Alex Standish (UK academic)

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Alex Standish

Standish was until August 2006 the editor of Jane's Intelligence Digest. According to a biographical note on the University of Durham website:

Alex Standish was based in the southern Balkans for a number of years and is a recognised specialist in the fields of blood feuds within the ethnic Albanian communities and human trafficking from and via the region. A graduate of Durham University, he previously worked for the BBC as a foreign correspondent in Albania, Kosovo, Serbia and Macedonia, as well as being a documentary producer with BBC Panorama. His current research focuses primarily on contemporary mutations of the blood feud concept and the development of strategies for feud resolution within ethnic Albanian communities, although he has also researched and produced two television documentaries for Channel 4 focusing on the payment of ‘blood money’ as an alternative to judicial execution in Saudi Arabia.
His recent publications include Kosovo one year on: the crisis and its consequences (2001); The Kanun: Blood, Honour and Death within the Albania Communities (2005); Ethnography in Albania: a brief introduction (2006) and he is joint author of Albanian Identities: Myth and History (2002). He is currently preparing the first academic biography of Metropolitan Fan S. Noli, founder of the Albanian Orthodox Church, as well as writing a paper on the continuing practice of fraternization (ritual blood brotherhood) among ethnic Albanian males.
Alex Standish is a Fellow of the Royal Anthropological Institute and Senior Research Fellow and Director of Development at St Chad’s College, Durham University. He is also Editor of Strategic Intelligence Review and he reviews for the Journal of the Royal Anthropological Institute.[1]


According to Spiked Online in August 2002 Standish was sceptical of the link between Iraq and Al Qaeda:

Alex Standish, editor of the UK journal Jane's Intelligence Digest - required reading for war-watchers and war-makers everywhere - thinks US intelligence officials are making 'a big mistake' on Iraq. 'They are trying to convince us of something that is highly unlikely', he says. 'If they really believe that Saddam is feeding and sustaining bin Laden's men, then they can't possibly understand the fundamental difference between Iraq and al-Qaeda.'[2]

In 2003 Standish criticised George Bush and urged more attention on surveillance and spying on muslims:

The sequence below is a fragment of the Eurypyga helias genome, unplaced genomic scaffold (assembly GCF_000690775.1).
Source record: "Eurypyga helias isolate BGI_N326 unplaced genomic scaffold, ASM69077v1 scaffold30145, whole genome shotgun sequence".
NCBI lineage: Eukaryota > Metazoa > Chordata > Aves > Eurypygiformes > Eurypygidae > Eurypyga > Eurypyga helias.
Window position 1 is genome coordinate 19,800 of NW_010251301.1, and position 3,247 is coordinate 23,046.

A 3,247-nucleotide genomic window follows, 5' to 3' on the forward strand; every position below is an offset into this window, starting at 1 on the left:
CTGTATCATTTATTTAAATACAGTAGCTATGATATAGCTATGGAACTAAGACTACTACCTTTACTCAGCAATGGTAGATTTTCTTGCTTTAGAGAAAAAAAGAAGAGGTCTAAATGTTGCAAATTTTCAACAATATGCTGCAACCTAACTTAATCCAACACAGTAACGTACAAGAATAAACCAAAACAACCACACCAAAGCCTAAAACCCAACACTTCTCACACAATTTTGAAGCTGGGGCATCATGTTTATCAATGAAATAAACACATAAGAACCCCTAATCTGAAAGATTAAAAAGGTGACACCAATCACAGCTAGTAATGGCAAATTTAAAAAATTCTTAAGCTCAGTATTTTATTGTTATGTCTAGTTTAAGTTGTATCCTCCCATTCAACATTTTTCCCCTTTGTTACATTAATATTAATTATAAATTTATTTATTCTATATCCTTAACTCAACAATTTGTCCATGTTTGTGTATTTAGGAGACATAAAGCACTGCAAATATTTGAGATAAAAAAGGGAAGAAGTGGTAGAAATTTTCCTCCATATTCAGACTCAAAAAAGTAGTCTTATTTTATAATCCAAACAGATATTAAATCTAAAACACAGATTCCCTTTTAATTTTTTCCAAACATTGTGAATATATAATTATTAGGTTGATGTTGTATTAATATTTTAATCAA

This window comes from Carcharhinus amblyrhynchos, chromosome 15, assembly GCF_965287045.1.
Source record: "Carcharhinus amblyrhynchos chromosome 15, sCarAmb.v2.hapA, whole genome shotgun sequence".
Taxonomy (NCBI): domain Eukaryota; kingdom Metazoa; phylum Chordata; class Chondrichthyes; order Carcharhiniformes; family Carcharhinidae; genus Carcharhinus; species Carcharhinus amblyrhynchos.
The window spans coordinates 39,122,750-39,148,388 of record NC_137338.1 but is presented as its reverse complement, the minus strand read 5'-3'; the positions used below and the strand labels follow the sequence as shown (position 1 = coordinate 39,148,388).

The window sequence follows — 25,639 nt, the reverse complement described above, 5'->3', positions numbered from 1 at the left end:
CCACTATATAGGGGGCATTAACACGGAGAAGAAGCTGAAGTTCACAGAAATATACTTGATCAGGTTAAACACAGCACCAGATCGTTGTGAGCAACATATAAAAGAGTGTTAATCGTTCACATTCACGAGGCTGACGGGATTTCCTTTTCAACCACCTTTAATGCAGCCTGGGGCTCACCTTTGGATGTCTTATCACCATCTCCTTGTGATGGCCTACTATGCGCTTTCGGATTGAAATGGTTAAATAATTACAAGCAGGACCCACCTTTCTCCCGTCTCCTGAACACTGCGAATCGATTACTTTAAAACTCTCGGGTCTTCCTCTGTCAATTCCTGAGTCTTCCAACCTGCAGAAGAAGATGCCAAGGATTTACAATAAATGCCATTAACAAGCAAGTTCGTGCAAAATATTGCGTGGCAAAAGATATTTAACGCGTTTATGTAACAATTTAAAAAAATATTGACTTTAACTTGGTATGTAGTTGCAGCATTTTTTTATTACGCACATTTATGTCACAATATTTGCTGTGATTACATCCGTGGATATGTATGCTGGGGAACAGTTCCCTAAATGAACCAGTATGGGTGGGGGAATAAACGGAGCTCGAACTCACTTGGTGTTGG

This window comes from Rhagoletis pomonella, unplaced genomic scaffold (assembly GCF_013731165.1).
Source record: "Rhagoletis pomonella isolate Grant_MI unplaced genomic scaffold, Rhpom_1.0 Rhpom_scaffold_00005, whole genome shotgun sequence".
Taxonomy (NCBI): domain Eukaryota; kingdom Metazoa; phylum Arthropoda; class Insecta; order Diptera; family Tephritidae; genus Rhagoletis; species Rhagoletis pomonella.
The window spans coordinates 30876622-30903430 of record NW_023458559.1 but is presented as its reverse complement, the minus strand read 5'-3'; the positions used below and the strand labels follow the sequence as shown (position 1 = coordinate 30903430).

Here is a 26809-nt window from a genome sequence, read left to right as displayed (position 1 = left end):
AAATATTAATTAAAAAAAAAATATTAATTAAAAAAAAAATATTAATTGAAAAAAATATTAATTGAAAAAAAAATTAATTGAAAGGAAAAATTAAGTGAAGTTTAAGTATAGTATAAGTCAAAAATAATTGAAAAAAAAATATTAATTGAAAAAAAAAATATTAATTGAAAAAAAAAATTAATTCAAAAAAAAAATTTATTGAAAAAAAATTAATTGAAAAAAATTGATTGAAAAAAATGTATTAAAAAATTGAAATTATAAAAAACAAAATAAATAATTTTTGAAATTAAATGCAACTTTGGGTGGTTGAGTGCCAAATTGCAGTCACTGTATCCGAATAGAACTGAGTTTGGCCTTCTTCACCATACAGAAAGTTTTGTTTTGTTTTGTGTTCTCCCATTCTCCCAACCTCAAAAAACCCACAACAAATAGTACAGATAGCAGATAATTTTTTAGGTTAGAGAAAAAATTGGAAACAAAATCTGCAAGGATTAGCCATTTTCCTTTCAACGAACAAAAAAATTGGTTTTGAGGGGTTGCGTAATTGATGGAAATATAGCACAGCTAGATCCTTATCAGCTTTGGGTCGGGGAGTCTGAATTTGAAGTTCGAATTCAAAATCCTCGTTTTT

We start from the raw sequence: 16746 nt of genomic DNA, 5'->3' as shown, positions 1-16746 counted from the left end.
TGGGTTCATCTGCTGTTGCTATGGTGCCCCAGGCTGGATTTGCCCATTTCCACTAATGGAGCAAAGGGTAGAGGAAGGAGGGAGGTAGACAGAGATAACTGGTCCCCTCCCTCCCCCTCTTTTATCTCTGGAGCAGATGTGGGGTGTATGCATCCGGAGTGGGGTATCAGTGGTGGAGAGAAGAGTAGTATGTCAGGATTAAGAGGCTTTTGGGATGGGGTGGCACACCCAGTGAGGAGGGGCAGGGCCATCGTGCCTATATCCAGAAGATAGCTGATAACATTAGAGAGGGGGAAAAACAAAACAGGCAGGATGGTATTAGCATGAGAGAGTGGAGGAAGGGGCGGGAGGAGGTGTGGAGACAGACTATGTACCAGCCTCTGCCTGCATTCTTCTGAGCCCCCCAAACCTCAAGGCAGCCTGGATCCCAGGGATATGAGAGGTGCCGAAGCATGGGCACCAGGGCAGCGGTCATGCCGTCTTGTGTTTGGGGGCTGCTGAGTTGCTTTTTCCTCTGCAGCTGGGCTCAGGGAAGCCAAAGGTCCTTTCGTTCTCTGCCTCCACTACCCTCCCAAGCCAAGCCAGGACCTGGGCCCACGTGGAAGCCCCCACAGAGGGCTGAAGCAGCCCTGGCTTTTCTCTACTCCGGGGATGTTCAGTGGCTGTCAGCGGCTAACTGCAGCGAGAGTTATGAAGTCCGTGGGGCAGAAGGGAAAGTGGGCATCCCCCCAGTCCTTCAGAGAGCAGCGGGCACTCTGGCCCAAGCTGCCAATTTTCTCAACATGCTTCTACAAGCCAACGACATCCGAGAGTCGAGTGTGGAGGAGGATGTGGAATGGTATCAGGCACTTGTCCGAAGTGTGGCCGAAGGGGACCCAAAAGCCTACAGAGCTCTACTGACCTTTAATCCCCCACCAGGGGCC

Alex Standish, the outspoken editor of Jane's Intelligence Digest, described Mr Bush's statement as "very premature and over-simplistic".
"One has to divorce Iraq from the war on terror as it was originally launched," he said. "The real war is against non-government operatives. There is evidence that al-Qaeda and remnants of the Taleban are still active. It is simplistic to say that there has been a turning point."
Mr Standish said that the causes of Islamic militancy still existed and might even be strengthened by the war in Iraq. "The problem with these speeches is that politicians tend to tell the public what it wants to hear."
And a new breed of activists had emerged, he said, as had become further evident with the alleged role of two young British Muslims in a suicide bombing in Tel Aviv.
"There is a new kind of westernised young man, fluent in languages, able to travel on international documents and filled with ideological and religious fervour.
"In Britain, the security services and police have been extremely slack in their monitoring of extremist groups. They do not have the language experts.
"Some websites in Arabic are full of calls to kill Americans and Jews. But the police can't read them so they cannot be used to launch prosecutions for incitement.
"The British Government is rightly reluctant to stereotype people, as happened with the Irish in the 1970s, but this means that there is a lack of information." [3]

In 2005 Standish was quoted on his view on the London bombings:

If it turns out there was a single mastermind for both events and a common bombmaker, experience shows they probably would have fled Britain before the attacks, said Alex Standish, editor of Jane's Intelligence Digest. A likely hiding place would be in western Europe, where they could flee without having to undergo tough border security checks.
"They'll go to ground in areas that they will not be conspicuous," Standish said. "Most European Union countries have a significant Muslim population where these guys can just sit there and fade into the background."[4]



  • Standish, A. 2000. Kosovo one year on: the crisis and its consequences. London: Centre for Research into Post-Communist Economies. (Additional information)
  • Standish, M.J.A. 2002. Enver Hoxha's role in the development of Socialist Albanian Myths. In Albanian Identities: Myth and History. Schwandner-Sievers, S. & Fischer, B.J. London: Hurst. 115-124. (Additional information)
  • Standish, A. 2005. The Kanun: blood, honour and death within Albanian communities. Foundation II(1): 74-93. (Additional information)
  • Standish, A. 2006. Ethnography in Albania: a brief introduction. Durham: Durham University Library.[5]


  1. University of Durham Staff Profiles Mr Alex Standish, FRI, FRAI, accessed 14 February 2008
  2. Brendan O'Neill link between Saddam and bin Laden? No way' The editor of Britain's top military journal picks some holes in the US case for war. 28 August 2002, accessed 14 February 2008
  3. Paul Reynolds BBC News Online world affairs correspondent War on terror: Has the tide turned? Last Updated: Friday, 2 May, 2003, 15:07 GMT 16:07 UK
  4. LONDON (AP) — London bombs underscore global reach of terrorism USA Today, Posted 7/30/2005 3:40 PM Updated 7/31/2005 5:54 AM, accessed 14 February 2008
  5. University of Durham Staff Profiles Mr Alex Standish, FRI, FRAI, accessed 14 February 2008